Skip to main content
Attendees take pictures of new IPhone models during an Apple launch event in Cupertino, California, U.S. September 12, 2017. REUTERS/Stephen Lam - HP1ED9C1KSOEO
Future Development

Future Development Reads: Apple’s new iPhone, drone delivery in Rwanda, and politics heating up in Europe

This week saw the 10th anniversary of the release of the iPhone. Apple held its annual bombastic show, presenting a host of new products. For the first time the show took place in the Steve Jobs Auditorium in Apple’s new headquarters in Cupertino, California. The new products included an upgraded Apple TV, an Apple Watch that can work without an iPhone, and the new iPhone X dubbed the greatest iPhone upgrade yet. If you missed the full show, here is the full video

Author

There is much more innovation around the world beyond the new $1,000 iPhone. Jeremy Hsu reported how Rwanda has become a world leader in drone delivery. This technology has the potential to be lifesaving, for example, when delivering blood to someone injured far away from a hospital. According to Keller Rinaudo, CEO and co-founder of the delivery drone company Zipline, Rwanda has been leapfrogging, not just technology but also more advanced economies. “Countries like Rwanda can make decisions fast and can implement new technologies in concert with new regulations fast, so we’re now in a position where the U.S. is trying to follow Rwanda,” said Rinaudo. In early 2018, Zipline will officially kick off the world’s largest delivery drone service in Tanzania.

However, Africa doesn’t yet have the strong internet connectivity necessary to manage such operations.  Globally, we are now at a tipping point with more than 3.7 billion people connected—half of the world and equivalent to two-thirds of everyone above 14 years old. Africa is lagging with only 10 percent access, although the continent is catching up fast. Today, most people in the world access the internet through smartphones, which remain too expensive for most people in poor countries. Currently, the average new smartphones costs $250. However, the rise of cheap smartphones, expected to be available for as low as $25, will likely generate a breakthrough in internet adoption. It already happened with the analog cell phones in the early 2000s, which provided the impetus for the rapid growth of telephoning across the Southern Hemisphere.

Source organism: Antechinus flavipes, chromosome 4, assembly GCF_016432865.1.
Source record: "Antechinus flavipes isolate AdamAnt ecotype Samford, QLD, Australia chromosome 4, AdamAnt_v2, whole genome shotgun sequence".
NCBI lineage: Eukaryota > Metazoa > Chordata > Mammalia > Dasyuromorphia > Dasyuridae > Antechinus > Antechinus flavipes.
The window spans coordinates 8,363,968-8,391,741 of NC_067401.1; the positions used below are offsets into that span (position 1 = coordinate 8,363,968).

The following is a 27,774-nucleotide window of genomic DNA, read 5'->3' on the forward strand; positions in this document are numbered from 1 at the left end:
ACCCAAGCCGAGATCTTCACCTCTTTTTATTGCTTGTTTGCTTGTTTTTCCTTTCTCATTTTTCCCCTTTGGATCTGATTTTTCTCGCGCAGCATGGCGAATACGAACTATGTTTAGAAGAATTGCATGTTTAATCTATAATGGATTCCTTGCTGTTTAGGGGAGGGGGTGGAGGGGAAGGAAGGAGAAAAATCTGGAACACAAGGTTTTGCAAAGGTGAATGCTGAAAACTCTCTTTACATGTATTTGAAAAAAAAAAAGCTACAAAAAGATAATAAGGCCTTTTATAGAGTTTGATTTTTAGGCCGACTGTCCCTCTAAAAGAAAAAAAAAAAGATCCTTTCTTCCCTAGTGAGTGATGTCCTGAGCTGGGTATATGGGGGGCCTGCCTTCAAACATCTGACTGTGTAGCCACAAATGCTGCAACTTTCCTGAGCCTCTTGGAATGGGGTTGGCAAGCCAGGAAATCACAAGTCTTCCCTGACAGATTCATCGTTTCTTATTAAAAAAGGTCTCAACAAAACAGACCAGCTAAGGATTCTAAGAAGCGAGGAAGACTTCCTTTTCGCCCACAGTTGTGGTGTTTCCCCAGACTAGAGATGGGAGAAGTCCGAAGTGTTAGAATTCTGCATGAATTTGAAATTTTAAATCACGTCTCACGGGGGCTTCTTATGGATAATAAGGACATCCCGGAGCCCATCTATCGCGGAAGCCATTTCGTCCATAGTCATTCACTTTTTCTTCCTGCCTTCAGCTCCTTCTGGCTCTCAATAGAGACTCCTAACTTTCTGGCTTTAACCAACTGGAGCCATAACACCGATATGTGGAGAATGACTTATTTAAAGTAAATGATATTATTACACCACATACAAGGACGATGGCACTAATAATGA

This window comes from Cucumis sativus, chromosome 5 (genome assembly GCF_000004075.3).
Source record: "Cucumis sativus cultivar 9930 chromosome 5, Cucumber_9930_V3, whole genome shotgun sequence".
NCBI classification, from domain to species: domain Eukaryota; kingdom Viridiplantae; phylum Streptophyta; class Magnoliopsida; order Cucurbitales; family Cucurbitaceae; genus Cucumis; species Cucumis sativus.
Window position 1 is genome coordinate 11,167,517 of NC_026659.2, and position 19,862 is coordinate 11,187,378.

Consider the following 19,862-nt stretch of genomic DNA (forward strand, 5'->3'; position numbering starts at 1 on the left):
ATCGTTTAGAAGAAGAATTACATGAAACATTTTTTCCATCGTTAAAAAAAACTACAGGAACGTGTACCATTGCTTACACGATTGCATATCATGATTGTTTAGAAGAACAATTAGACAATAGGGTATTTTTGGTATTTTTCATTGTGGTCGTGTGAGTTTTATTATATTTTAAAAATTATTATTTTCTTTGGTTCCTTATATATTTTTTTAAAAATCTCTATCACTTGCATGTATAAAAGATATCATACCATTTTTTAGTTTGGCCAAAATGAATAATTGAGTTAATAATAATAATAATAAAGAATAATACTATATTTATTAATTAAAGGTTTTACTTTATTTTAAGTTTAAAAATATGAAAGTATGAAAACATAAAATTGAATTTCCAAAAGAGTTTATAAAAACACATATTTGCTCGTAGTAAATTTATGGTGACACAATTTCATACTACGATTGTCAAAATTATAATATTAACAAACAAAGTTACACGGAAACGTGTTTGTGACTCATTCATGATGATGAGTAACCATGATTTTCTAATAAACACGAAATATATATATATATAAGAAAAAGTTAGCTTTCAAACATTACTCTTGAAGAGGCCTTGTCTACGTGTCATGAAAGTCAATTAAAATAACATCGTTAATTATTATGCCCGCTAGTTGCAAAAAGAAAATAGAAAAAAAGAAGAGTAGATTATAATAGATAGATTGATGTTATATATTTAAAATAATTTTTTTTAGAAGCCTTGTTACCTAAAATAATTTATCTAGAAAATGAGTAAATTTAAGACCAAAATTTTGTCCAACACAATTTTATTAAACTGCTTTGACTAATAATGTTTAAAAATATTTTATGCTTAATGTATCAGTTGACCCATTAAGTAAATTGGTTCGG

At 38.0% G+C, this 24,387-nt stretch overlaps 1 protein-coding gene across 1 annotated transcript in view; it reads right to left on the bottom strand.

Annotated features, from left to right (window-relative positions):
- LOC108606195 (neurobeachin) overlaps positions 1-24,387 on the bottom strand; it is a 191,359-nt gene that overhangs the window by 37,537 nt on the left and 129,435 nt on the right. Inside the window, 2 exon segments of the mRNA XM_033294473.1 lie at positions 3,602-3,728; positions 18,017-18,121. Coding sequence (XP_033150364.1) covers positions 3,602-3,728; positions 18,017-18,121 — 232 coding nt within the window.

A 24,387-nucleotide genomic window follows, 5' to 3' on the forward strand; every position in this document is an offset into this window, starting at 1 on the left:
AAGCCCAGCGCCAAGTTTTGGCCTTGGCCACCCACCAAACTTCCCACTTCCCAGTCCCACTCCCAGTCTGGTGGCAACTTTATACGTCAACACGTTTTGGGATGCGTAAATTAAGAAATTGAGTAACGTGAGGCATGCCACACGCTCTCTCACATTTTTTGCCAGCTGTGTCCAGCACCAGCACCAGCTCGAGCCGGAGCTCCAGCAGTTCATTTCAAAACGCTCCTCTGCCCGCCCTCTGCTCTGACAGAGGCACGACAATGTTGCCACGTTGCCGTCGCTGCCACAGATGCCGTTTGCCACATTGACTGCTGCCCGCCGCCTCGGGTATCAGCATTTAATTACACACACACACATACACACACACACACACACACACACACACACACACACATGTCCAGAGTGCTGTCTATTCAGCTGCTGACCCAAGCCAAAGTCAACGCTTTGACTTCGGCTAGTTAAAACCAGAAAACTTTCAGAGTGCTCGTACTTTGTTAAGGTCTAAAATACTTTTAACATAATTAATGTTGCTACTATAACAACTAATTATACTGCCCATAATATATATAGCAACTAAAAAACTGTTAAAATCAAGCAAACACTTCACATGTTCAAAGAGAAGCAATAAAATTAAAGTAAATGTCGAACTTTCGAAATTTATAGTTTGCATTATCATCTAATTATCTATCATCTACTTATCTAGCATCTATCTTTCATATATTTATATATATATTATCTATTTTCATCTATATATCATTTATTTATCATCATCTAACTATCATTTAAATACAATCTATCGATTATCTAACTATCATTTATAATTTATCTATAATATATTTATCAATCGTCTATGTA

In other news, politics is heating up in Europe one week ahead the German elections and with French opposition rising against President Emmanuel Macron’s proposed labor market reforms. At the same time, President of the European Commission Jean-Claude’s Juncker held his annual speech to the European Parliament, which was exceptionally upbeat. He suggested to catch the “winds in the sails” to deepen and enlarge the European Union.

American economist Barry Eichengreen is already looking ahead and argues that there is only a narrow path for the fundamental Eurozone reform ahead of the elections of the European parliament in less than two years. Despite German appreciation of the French reform efforts, the two sides still have fundamentally different perspectives on advancing the core of the European project. Eichengreen paraphrased the bargain that Macron offer to the Merkel government: “I’ll undertake deep structural reforms if you agree to modest steps in the direction of fiscal federalism, completing the banking union, and creating a European Monetary Fund.”

Simply put, expect Eurozone challenges to be high on the agenda in 2018.

This blog was first launched in September 2013 by the World Bank in an effort to hold governments more accountable to poor people and offer solutions to the most prominent development challenges. Continuing this goal, Future Development was re-launched in January 2015 at brookings.edu.

For archived content, visit worldbank.org »

More

Get daily updates from Brookings